Kelly Tompkins, the former general counsel to Bondex, who worked for the company and its predecessor from 1996 to 2010, testified that the debtors settled many prior asbestos injury claims because it would have cost more for them to defend the claims at trial.
Tompkins said that in the early years, asbestos litigation for the debtors was not that remarkable, and was generally handled by third-party insurers.
That soon changed, however, when the insurers stopped indemnifying their insured clients, and asbestos injury claims against the debtors began to rise.
After the early 2000s, Tompkins testified, “the volume of claims activity escalated significantly.”
Bondex, which was the successor company, was often named as a defendant in mass tort cases along with a host of other companies.
Problems for Bondex arose when the other companies began filing for bankruptcy protection, since many of the asbestos claims were filed in jurisdictions across the country that employed joint and several liability.
In those cases, a defendant who was found to be only one percent liable in an asbestos case could potentially be on the hook for most of the damages if the other defendants couldn’t pay up.
Some jurisdictions have since reformed joint and several liability terms, including Pennsylvania, where the current bankruptcy case is playing out in federal court.
As for Bondex, Tompkins testified that as general counsel, it was his job to ensure that risk was minimized, and in this case, that minimization would be signing off on settlements as opposed to taking certain asbestos cases to trial.
Defense costs soar the closer a case gets to trial, he said.
“I started to really have to look at the total cost of the litigation,” Tompkins testified.
Tompkins said it got to the point where Bondex was “almost a solvent bystander … irrespective of what our true liability might be given [those] claims.”
Tompkins mentioned Madison County, Ill. as being the principal area of claims activity at that time in history, most likely due to the fact that the lack of procedural hurdles in that jurisdiction made it more appealing for plaintiffs’ firms to file asbestos claims.
“In Madison County, we looked at alternative ways of resolving the litigation,” Tompkins testified, noting that it would typically cost Bondex between $250,000 and $300,000 to take a case to trial.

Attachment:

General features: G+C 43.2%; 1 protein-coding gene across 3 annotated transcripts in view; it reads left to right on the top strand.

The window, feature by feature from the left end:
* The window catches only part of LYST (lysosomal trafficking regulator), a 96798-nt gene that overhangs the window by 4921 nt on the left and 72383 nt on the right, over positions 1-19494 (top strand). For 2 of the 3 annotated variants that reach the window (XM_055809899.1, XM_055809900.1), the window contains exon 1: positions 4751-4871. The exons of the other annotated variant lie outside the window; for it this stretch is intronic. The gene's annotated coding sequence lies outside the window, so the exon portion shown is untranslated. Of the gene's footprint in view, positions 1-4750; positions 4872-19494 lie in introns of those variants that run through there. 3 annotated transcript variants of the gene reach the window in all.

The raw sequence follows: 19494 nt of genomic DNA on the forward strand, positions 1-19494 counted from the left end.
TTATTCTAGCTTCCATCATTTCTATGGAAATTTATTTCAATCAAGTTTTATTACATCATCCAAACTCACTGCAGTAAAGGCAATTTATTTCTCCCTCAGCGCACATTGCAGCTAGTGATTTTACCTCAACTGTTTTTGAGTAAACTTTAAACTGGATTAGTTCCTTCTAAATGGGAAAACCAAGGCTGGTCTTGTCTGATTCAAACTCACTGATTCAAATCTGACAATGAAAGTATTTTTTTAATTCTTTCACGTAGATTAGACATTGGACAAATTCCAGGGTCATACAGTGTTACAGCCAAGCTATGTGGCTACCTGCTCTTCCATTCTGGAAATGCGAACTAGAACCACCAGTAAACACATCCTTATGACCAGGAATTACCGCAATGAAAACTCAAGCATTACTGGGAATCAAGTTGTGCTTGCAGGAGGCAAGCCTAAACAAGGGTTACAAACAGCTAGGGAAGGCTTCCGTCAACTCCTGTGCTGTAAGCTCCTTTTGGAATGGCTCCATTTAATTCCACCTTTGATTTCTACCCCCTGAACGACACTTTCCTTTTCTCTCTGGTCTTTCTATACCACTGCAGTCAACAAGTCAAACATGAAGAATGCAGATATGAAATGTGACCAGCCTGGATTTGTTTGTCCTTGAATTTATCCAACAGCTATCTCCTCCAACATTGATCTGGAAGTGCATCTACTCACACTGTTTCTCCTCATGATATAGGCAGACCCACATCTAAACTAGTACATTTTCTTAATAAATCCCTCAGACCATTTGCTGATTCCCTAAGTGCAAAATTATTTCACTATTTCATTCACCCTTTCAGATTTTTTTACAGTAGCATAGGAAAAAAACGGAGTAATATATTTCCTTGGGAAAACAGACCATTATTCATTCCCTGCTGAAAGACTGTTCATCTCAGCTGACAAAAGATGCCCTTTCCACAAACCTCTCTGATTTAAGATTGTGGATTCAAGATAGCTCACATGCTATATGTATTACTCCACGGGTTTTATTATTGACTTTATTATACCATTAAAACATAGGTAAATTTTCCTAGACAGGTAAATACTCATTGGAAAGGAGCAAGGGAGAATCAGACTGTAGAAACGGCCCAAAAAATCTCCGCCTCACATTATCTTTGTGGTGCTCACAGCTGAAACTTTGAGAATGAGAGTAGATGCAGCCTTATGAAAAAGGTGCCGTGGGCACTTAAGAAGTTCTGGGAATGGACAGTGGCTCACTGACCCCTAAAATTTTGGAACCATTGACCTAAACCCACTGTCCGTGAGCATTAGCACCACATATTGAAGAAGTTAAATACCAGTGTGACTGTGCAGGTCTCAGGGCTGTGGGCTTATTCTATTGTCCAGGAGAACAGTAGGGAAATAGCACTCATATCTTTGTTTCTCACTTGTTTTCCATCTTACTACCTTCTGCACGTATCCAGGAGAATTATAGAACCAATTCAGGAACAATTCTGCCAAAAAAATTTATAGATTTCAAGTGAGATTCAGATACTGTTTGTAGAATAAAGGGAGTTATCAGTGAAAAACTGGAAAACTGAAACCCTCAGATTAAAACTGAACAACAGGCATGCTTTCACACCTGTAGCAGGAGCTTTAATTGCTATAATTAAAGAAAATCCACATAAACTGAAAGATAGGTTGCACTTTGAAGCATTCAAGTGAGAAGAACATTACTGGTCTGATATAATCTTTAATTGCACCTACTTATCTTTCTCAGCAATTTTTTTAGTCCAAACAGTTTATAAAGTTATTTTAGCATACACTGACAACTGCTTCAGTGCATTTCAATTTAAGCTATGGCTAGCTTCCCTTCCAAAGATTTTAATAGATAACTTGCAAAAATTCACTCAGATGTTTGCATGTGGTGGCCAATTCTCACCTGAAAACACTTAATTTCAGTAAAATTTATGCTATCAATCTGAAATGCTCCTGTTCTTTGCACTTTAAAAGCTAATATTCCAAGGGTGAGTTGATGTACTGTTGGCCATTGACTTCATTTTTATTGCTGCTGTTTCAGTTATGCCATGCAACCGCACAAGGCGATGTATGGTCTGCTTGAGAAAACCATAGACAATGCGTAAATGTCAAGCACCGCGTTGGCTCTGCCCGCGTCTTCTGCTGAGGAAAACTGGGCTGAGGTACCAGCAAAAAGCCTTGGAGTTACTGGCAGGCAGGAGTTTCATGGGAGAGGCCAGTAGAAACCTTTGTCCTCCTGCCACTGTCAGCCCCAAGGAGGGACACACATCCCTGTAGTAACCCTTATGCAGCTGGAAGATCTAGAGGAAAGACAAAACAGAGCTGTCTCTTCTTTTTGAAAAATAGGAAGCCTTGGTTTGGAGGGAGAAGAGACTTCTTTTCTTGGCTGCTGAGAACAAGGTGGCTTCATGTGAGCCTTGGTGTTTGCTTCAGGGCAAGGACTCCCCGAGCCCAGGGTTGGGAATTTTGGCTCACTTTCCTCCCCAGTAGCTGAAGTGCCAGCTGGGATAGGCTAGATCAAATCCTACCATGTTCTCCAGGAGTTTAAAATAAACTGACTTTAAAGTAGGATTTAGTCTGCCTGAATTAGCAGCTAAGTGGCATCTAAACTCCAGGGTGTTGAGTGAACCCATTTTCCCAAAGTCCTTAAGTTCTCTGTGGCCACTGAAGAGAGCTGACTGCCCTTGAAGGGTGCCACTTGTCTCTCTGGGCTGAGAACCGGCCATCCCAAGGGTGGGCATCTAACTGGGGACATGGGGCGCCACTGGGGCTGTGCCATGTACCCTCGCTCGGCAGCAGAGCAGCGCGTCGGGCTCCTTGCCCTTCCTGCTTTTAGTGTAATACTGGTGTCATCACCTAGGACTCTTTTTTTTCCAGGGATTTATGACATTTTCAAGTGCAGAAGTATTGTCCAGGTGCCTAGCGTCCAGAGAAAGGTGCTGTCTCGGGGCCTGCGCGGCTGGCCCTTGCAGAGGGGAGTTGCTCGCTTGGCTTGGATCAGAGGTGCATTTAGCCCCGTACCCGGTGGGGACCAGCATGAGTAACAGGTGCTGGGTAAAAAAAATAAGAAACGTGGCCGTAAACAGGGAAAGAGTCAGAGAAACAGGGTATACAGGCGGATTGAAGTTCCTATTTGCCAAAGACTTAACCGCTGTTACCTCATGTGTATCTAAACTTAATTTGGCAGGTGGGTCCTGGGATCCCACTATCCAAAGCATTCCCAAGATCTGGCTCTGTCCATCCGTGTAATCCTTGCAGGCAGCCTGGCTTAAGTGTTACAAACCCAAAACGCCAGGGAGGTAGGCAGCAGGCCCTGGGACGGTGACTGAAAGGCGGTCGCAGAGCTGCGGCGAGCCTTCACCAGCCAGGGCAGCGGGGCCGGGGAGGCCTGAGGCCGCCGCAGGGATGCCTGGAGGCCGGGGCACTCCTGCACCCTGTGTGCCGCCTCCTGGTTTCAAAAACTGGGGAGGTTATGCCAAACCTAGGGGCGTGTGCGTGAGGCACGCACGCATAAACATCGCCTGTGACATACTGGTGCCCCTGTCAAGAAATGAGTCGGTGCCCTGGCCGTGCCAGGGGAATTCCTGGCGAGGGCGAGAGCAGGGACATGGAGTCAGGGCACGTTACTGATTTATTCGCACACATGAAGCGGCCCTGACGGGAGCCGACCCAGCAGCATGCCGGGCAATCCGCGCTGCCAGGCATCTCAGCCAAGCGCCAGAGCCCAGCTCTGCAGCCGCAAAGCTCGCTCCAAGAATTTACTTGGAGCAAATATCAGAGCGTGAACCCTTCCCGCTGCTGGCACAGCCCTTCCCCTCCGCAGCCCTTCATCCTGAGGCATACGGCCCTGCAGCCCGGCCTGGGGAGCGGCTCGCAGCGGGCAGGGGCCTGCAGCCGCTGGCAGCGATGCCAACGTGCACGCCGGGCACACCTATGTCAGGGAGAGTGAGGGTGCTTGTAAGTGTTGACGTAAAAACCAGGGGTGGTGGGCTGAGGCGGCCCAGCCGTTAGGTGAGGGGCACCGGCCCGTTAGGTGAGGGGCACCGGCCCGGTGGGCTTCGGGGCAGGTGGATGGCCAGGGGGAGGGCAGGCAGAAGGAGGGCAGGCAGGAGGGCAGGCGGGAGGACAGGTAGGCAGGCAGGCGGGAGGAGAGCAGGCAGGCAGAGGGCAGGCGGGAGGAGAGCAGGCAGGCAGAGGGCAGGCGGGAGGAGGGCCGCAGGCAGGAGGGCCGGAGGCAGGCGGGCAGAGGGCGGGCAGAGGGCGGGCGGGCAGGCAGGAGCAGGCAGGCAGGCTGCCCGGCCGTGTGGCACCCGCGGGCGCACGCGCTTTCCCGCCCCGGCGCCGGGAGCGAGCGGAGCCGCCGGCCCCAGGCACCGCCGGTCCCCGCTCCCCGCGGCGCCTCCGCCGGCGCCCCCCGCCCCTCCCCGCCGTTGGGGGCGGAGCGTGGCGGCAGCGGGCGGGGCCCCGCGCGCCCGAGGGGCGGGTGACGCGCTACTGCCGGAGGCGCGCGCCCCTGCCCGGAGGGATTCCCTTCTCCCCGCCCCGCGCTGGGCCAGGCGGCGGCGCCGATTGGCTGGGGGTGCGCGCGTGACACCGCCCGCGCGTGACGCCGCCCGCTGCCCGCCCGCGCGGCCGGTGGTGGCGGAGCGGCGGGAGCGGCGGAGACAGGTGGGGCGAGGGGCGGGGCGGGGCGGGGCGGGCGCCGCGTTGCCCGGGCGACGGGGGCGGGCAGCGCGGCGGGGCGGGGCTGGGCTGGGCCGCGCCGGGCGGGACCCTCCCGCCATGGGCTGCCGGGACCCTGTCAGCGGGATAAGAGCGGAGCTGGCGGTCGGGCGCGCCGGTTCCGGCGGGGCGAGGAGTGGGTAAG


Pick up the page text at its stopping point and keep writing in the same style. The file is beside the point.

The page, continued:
He mentioned three plaintiffs’ firms in particular as being the major players who filed asbestos claims in Madison County: Cooney & Conway, The Lanier Law Firm and the firm previously known as Simmons and Cooper.
On cross-examination of Tompkins, Mark B. Sheppard, an attorney working for the Official Committee of Asbestos Personal Injury Claimants, talked about the confidentiality clauses that were placed in settlement agreements as presumably being done because the companies were concerned about more asbestos claims being filed against them if word got out.
Tompkins said such clauses are commonplace in settlement agreements.
Two other debtors’ witnesses testified during Monday’s proceedings: Denise Martin, an expert economic consultant who deals specifically with mass torts, and Charles Mullin, who works for the economic consulting firm Bates-White.
Their respective testimony was fairly technical, although it addressed what the debtors are viewing as the phenomena of increased suits being filed against the likes of Bondex, whose attorneys claim dealt mostly in products designed for home, do-it-yourself use, and not commercial or industrial use, which is where most asbestos claims typically arise
The estimation hearing is expected to last the balance of the week.